But first a slice of history. If the momentum holds and Trump does end up getting impeached, it will be for the first time in the country's 244-year history that a sitting US President gets impeached for a second time. It is already the fourth time a President is facing impeachment proceedings, and Trump accounts for 50 per cent of that total. The other two US presidents on that list: Andrew Johnson and Bill Clinton.
The big difference between Trump's last impeachment and this one is that the ground has opened underneath the Republican - after the attack on the US Capitol, after Senate control evaporated but not necessarily in that order. Unlike the last time Trump was impeached, when no House Republicans supported charges against him, the Republican support for impeaching Trump this time is growing, by the hour.
The House convenes at 9 a.m. (Washington time) for initial debate. Around noon is when the action will really begin spiraling into another orbit. Expect two hours of debate on the single article of impeachment - "incitement of insurrection" - followed by the big one: House impeachment vote likely late afternoon. The vote is likely to take less than an hour. House Democrats are confident they have the votes to impeach even as more Republicans abandon Trump.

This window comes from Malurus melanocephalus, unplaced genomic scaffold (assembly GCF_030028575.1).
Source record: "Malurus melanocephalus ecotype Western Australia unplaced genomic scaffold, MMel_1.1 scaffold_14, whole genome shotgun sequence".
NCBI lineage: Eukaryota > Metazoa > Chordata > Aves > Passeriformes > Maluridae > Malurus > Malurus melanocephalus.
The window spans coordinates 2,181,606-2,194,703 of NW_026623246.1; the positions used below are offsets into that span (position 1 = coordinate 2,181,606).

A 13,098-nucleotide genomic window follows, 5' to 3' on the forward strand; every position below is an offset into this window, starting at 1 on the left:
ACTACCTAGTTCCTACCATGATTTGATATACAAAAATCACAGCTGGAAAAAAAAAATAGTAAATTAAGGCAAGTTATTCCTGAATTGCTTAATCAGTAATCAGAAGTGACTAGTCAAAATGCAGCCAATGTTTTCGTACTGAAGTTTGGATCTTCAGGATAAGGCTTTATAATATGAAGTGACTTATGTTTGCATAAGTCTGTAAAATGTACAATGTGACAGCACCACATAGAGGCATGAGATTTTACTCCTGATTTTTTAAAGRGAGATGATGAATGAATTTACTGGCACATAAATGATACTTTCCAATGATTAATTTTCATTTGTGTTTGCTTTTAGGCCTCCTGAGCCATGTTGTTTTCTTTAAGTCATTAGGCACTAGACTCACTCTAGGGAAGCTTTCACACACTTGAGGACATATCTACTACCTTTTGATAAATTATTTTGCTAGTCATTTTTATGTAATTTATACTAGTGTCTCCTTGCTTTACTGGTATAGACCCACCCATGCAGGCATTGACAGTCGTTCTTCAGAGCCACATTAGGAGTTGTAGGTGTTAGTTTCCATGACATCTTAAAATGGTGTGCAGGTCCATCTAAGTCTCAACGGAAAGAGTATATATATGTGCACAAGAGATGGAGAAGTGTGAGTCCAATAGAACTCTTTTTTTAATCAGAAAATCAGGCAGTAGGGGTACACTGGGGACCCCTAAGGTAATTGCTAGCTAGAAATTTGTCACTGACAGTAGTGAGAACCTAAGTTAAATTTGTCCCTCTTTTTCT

Next up, the Senate. After four long years of enabling Trump, Senate Majority leader Mitch McConnell is said to be "pleased" about impeachment because it will be easier to distance the party from Trump. No matter what happens there, everything that is going on signals a stunning end for the Trump era in the White House.
This excerpt from the impeachment article against Trump says it all: "President Trump gravely endangered the security of the United States and its institutions of Government. He threatened the integrity of the democratic system, interfered with the peaceful transition of power, and imperiled a coequal branch of Government. He thereby betrayed his trust as President, to the manifest injury of the people of the United States."